In 1790 he became Elliot's signal lieutenant in the Barfleur, and on 12 November of the same year was promoted to the command of the Daphne for a passage to the West Indies; there he was transferred to the sloop Cygnet, which he brought home in December 1792. He was immediately afterwards transferred to the Spitfire, and on the 13th of February 1793 captured the Afrique, the first prize of the French Revolutionary War. Durham’s successes continued as he was promoted to captain on the 24th of June and then posted to the frigate Narcissus before being moved to the Hind in that October. In 1794, Durham was promoted to the Anson, one of the largest frigates then in the Navy, where he remained for six years. During this time, he took part in the defeat and capture of the French squadron off Tory Island on the 12th of October 1798, a service for which he, together with the other captains present, received the thanks of parliament and a gold medal. On 28 March 1799 Durham married Lady Charlotte Matilda Bruce (d. 1816), only surviving daughter of the earl of Elgin.

In July 1810, Durham was promoted rear-admiral and in December 1813 was sent out as commander-in-chief of the Leeward Islands station, with his flag in the Venerable. On the outward voyage he cleverly captured two large French frigates, Alcmène and Iphigénie, on the 16th and 20th January 1814. Afterwards he cleared the West Indies of American cruisers; and in June and August 1815 he co-operated in the capture of Martinique and Guadeloupe, at which place the last French flag was struck to Durham, as had the first. The following year he returned to England. On the 2nd of January 1815 he had been nominated a KCB; he was now created a knight grand cross of the order of Military Merit of France, the only English officer, it is said, who received that distinction. On 16 October 1817 Durham married Anne Isabella, only daughter and heir of Sir John Henderson, bt, of Fordell in Fife.[3] On the occasion of this marriage, he took the additional name of Henderson, and afterwards, on succeeding, by the death of his brother in 1840, to the Polton estate, also took the name of Calderwood.

He was MP for Queenborough in 1830 and for Devizes from 1834 to 1836, being forced to relinquish his seat on his appointment in March 1836 as commander-in-chief at Portsmouth—a post which he held until April 1839. Lady Durham died suddenly towards the end of 1844. Shortly after her death, Durham started on a tour abroad, but bronchitis, caught during his winter journey, proved fatal, and he died at Naples on 2 April 1845. He had no children, and his estates passed to his niece, daughter of his brother Thomas, wife of Robert Dundas of Arniston.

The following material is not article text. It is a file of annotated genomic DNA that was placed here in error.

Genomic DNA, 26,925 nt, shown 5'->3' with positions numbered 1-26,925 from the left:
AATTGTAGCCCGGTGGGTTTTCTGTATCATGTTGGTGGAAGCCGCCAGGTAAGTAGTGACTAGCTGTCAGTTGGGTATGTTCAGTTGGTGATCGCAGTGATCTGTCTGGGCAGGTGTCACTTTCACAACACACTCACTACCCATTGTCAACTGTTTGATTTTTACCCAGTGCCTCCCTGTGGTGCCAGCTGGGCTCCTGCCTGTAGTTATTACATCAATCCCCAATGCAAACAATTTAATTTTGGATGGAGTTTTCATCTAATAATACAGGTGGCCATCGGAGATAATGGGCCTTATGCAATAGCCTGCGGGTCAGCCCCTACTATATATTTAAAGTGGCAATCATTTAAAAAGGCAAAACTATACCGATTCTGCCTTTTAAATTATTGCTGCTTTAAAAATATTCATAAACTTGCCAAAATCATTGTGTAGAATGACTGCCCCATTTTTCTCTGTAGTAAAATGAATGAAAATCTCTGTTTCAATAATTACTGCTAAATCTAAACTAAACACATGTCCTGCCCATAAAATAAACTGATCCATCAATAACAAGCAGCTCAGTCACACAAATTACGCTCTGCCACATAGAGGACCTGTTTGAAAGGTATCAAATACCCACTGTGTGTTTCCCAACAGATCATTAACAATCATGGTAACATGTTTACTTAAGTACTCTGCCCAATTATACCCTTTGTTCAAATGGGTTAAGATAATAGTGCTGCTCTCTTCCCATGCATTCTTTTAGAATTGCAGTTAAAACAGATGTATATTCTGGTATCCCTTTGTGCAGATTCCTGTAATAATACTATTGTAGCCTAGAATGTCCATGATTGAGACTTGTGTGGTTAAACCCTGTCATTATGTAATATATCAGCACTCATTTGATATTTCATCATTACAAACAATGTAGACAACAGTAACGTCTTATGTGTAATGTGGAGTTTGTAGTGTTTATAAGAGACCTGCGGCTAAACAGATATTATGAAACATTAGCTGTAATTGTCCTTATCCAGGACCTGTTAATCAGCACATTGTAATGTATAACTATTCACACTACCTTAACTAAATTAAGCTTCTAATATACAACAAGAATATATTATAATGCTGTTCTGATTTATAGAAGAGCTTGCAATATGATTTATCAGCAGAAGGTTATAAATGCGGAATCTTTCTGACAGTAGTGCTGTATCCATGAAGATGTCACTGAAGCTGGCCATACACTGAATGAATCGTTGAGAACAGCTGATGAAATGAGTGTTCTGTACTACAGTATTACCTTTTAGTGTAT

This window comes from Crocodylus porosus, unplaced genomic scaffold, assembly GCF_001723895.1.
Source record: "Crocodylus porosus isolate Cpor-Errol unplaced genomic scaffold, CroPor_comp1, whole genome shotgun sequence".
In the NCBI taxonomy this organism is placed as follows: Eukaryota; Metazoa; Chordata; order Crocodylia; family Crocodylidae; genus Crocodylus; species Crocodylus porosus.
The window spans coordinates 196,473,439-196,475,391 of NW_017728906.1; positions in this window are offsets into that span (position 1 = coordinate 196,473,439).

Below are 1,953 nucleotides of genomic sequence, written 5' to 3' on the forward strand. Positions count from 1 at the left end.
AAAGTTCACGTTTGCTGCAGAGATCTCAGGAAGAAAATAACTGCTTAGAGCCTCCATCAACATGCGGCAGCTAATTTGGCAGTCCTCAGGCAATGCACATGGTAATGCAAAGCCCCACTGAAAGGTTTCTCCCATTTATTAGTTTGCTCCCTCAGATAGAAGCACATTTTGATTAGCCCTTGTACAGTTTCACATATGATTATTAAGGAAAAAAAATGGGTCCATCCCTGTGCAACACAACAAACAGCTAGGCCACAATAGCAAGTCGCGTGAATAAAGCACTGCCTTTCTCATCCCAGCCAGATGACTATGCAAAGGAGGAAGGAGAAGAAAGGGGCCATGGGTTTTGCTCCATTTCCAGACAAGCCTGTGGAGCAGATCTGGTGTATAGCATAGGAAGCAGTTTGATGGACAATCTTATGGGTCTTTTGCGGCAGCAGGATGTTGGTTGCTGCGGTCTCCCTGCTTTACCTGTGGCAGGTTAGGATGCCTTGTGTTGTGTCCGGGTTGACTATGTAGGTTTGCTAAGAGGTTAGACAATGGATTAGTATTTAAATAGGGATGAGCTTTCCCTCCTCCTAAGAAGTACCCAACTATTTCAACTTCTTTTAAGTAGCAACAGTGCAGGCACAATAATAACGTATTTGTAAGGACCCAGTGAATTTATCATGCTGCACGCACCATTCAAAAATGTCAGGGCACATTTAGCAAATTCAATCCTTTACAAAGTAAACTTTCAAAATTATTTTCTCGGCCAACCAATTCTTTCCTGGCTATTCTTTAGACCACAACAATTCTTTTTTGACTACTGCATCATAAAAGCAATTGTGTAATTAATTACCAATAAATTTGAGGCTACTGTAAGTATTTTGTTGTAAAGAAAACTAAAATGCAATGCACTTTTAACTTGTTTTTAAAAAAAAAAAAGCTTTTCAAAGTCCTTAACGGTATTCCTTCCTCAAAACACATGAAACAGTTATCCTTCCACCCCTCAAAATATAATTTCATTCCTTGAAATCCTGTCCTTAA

[1] Joseph and Abraham Daniel were two of three brothers, the other being called Phineas, who worked in Bristol (Phineas), Bath (Abraham) and Plymouth (Joseph). Despite these geographical differences, it has not been possible to distinguish the work from one brother to the other. The present work shows great skill in the detail rendered, as well as a complex composition and ‘hot’ palette. It is one of the most proficient works from this group of artists, recalling the great talent of contemporary miniaturists such as John Smart, Jeremiah Meyer or Ozias Humphry.

[2] Quoted from Rubinstein, Hilary L; The Durham Papers: Selections from the Papers of Admiral Sir Philip Charles Henderson Calderwood Durham G.C.B. (1763–1845), Naval Records Society, Vol 166 (2019).

[3] John Henderson was previously believed to be the sitter of the present portrait.

Related artworks

Previous
Next
£ 7,500.00
Johann Anton de Peters
£ 7,500
£ 4,000.00
‘LEUCHARS’
£ 4,000

Receive information about exhibitions, news & events.

We will process the personal data you have supplied in accordance with our privacy policy. You can unsubscribe or change your preferences at any time by clicking the link in any emails.

Receive information about exhibitions, news & events.

We will process the personal data you have supplied in accordance with our privacy policy. You can unsubscribe or change your preferences at any time by clicking the link in any emails.
Close

Basket

No items found
Close

Your saved list

This list allows you to enquire about a group of works.
No items found
Close
Mailing list signup

Get exclusive updates from Philip Mould Gallery

Close

Sign up for updates

Make an Enquiry

Receive newsletters

In order to respond to your enquiry, we will process the personal data you have supplied in accordance with our privacy policy. You can unsubscribe or change your preferences at any time by clicking the link in any emails.

Close
Search
Close
500 Years of British Art